“Pride,” a historical drama about gay activists who raised money for miners during the 1984 strikes in Britain, received accolades at the Cannes Film Festival in 2014 and was nominated for Best Picture for a Musical or Comedy at the Golden Globes this month.
Walter Naegle, Bayard Rustin’s partner during the last 10 years of his life, believes that Hollywood’s slow acceptance is one explanation for the lack of Rustin-centered films.
“[H]e was gay, and the popular culture is just warming up to the idea of gay lead characters and, unfortunately, they are usually somewhat stereotypical,” he said.
Slow acceptance of gay men aside, Hollywood seems to have trouble showcasing complex, multidimensional characters of any kind. The popular narrative likes its heroes painted in a single brush.
The Academy of Motion Picture Arts and Sciences is known for favoring one-dimensional representations of historical figures in its nominations. Denzel Washington has received Academy Award nods for his portrayal of real-life individuals on many occasions, from apartheid activist Stephen Biko in “Cry Freedom” to wrongfully convicted American boxer Rubin “Hurricane” Carter in “The Hurricane.”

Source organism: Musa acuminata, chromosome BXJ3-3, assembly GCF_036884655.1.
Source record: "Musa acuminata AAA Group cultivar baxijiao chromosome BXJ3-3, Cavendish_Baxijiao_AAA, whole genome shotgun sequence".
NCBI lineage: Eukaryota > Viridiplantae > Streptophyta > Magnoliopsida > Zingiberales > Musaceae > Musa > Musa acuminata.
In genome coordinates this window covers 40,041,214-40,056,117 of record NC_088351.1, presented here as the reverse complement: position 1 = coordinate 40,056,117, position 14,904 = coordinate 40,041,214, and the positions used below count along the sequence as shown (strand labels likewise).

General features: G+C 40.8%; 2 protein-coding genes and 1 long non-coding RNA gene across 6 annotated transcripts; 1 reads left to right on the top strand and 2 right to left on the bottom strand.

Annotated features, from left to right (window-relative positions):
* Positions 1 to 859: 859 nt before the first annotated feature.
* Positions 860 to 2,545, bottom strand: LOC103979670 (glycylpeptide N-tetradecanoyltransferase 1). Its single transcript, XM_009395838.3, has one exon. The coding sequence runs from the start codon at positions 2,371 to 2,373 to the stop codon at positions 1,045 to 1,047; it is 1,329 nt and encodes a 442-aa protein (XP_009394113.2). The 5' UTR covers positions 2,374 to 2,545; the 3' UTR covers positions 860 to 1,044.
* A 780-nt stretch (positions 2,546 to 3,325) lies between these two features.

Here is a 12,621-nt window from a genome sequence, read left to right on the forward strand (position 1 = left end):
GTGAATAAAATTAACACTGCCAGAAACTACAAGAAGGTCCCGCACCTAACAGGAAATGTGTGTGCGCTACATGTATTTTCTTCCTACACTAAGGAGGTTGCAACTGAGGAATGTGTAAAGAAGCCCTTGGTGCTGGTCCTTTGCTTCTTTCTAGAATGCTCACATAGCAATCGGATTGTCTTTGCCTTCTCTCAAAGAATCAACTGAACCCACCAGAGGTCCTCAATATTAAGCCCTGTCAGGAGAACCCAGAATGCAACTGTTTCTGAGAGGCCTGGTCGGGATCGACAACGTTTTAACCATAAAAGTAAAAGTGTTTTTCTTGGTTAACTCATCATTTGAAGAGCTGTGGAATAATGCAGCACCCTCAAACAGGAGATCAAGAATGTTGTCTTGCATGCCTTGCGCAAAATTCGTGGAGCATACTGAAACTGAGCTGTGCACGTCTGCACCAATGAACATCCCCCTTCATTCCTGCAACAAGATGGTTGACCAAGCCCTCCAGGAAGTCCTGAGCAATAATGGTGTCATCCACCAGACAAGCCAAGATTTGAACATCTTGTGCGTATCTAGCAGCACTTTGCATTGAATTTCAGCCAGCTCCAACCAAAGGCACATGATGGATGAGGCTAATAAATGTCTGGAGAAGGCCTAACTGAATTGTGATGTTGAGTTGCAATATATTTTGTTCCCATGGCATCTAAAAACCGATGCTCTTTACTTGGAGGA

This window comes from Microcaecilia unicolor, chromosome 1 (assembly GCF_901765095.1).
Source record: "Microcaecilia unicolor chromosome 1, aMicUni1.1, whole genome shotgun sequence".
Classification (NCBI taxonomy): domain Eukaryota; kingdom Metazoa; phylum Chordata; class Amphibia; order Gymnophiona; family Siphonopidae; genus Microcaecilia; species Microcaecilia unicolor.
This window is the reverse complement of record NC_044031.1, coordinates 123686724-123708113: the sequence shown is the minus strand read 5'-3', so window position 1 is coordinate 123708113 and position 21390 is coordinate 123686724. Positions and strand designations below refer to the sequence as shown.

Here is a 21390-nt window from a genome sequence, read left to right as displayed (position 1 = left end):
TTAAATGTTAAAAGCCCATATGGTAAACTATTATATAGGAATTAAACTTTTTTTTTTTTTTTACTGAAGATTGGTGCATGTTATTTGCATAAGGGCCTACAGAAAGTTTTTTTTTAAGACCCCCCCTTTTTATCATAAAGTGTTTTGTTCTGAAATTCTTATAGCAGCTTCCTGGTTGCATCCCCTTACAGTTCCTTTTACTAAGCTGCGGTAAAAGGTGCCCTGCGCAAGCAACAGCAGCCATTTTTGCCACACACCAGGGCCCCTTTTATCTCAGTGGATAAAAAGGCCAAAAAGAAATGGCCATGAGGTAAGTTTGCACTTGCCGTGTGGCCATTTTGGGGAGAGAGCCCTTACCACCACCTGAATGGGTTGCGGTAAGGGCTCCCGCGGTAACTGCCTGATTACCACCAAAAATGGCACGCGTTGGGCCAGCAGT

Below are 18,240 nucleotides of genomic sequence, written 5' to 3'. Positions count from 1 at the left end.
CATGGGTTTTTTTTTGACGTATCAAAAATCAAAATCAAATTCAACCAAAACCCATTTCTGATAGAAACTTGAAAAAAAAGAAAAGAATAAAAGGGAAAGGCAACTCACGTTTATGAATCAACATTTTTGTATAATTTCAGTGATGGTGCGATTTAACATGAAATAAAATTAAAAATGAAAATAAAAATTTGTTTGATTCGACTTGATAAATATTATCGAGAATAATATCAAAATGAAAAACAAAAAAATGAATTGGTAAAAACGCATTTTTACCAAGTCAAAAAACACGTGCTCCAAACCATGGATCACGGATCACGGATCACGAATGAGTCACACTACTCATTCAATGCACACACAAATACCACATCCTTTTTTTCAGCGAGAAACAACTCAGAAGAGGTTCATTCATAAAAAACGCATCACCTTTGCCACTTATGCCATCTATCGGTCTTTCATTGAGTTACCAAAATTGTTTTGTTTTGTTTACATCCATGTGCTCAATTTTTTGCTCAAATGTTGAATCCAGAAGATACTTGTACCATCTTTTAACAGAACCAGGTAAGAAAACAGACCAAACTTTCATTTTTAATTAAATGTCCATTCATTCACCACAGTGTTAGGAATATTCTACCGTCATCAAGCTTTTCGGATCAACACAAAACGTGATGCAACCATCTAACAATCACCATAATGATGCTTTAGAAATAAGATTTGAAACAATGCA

These characters, beautifully acted as they were, are shown to us merely as victims of white oppression. We are not given a peek into their human flaws, the characteristics that some Americans may find distasteful, or the work they accomplished outside of the causes that made them household names.
Our heroes are complex individuals. It’s a shame Hollywood insists on ignoring those complexities. As a result, a large portion of figures deserving of cinematic portrayal are eliminated from consideration, including Bayard Rustin.
Naegle, who co-wrote the young adult biography “Bayard Rustin: The Invisible Activist,” understands that his partner’s accomplishments may prevent him from becoming the focus of a Hollywood movie, but it’s those accomplishments that set him apart from the rest.
“The idea of a strong, gay, black man who was athletic in his youth, and an activist, intellectual, and political strategist as an adult may be difficult to condense into a single man. Yet that’s who Bayard was and that was what made him exceptional.”
CORRECTION: A previous version of this essay stated that Bayard Rustin was raised by Quaker parents. He was raised by his grandparents. His grandmother was a Quaker, and his grandfather belonged to the African Methodist Episcopal Church.